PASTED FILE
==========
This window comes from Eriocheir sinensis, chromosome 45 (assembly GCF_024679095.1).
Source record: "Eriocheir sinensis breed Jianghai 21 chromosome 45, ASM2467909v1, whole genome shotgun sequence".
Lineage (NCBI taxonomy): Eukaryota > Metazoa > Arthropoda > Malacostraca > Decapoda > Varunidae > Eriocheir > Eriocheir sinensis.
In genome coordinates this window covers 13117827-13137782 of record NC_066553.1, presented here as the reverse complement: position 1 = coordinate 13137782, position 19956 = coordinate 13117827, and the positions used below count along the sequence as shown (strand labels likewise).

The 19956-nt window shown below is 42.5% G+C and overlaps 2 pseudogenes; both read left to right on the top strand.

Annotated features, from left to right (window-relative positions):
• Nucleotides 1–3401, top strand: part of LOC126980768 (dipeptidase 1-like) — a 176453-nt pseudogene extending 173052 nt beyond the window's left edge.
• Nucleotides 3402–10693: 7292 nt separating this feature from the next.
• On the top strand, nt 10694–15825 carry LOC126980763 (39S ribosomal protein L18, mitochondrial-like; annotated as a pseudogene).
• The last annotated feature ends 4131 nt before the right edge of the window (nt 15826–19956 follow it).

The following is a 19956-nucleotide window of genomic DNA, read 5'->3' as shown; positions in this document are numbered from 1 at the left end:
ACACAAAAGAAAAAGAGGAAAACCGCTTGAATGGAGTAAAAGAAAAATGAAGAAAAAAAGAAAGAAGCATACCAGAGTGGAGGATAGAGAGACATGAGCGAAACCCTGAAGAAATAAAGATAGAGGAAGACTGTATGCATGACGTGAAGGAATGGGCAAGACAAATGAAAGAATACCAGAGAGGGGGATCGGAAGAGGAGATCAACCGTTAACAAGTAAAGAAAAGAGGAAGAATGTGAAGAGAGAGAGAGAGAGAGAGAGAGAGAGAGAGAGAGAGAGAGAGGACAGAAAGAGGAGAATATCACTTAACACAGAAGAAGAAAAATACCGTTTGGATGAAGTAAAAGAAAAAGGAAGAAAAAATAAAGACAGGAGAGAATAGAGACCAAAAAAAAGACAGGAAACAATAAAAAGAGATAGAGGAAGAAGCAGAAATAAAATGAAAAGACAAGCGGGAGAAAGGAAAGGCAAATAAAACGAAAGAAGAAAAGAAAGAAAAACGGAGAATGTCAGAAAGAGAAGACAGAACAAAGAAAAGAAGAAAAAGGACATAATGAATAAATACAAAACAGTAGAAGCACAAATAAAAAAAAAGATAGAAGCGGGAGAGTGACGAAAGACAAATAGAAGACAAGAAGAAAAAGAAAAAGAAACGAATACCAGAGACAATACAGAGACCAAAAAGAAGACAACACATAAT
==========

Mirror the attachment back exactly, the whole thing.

This window comes from Eriocheir sinensis, chromosome 45 (assembly GCF_024679095.1).
Source record: "Eriocheir sinensis breed Jianghai 21 chromosome 45, ASM2467909v1, whole genome shotgun sequence".
Lineage (NCBI taxonomy): Eukaryota > Metazoa > Arthropoda > Malacostraca > Decapoda > Varunidae > Eriocheir > Eriocheir sinensis.
In genome coordinates this window covers 13117827-13137782 of record NC_066553.1, presented here as the reverse complement: position 1 = coordinate 13137782, position 19956 = coordinate 13117827, and the positions used below count along the sequence as shown (strand labels likewise).

The 19956-nt window shown below is 42.5% G+C and overlaps 2 pseudogenes; both read left to right on the top strand.

Annotated features, from left to right (window-relative positions):
• Nucleotides 1–3401, top strand: part of LOC126980768 (dipeptidase 1-like) — a 176453-nt pseudogene extending 173052 nt beyond the window's left edge.
• Nucleotides 3402–10693: 7292 nt separating this feature from the next.
• On the top strand, nt 10694–15825 carry LOC126980763 (39S ribosomal protein L18, mitochondrial-like; annotated as a pseudogene).
• The last annotated feature ends 4131 nt before the right edge of the window (nt 15826–19956 follow it).

The following is a 19956-nucleotide window of genomic DNA, read 5'->3' as shown; positions in this document are numbered from 1 at the left end:
ACACAAAAGAAAAAGAGGAAAACCGCTTGAATGGAGTAAAAGAAAAATGAAGAAAAAAAGAAAGAAGCATACCAGAGTGGAGGATAGAGAGACATGAGCGAAACCCTGAAGAAATAAAGATAGAGGAAGACTGTATGCATGACGTGAAGGAATGGGCAAGACAAATGAAAGAATACCAGAGAGGGGGATCGGAAGAGGAGATCAACCGTTAACAAGTAAAGAAAAGAGGAAGAATGTGAAGAGAGAGAGAGAGAGAGAGAGAGAGAGAGAGAGAGAGAGAGAGGACAGAAAGAGGAGAATATCACTTAACACAGAAGAAGAAAAATACCGTTTGGATGAAGTAAAAGAAAAAGGAAGAAAAAATAAAGACAGGAGAGAATAGAGACCAAAAAAAAGACAGGAAACAATAAAAAGAGATAGAGGAAGAAGCAGAAATAAAATGAAAAGACAAGCGGGAGAAAGGAAAGGCAAATAAAACGAAAGAAGAAAAGAAAGAAAAACGGAGAATGTCAGAAAGAGAAGACAGAACAAAGAAAAGAAGAAAAAGGACATAATGAATAAATACAAAACAGTAGAAGCACAAATAAAAAAAAAGATAGAAGCGGGAGAGTGACGAAAGACAAATAGAAGACAAGAAGAAAAAGAAAAAGAAACGAATACCAGAGACAATACAGAGACCAAAAAGAAGACAACACATAAT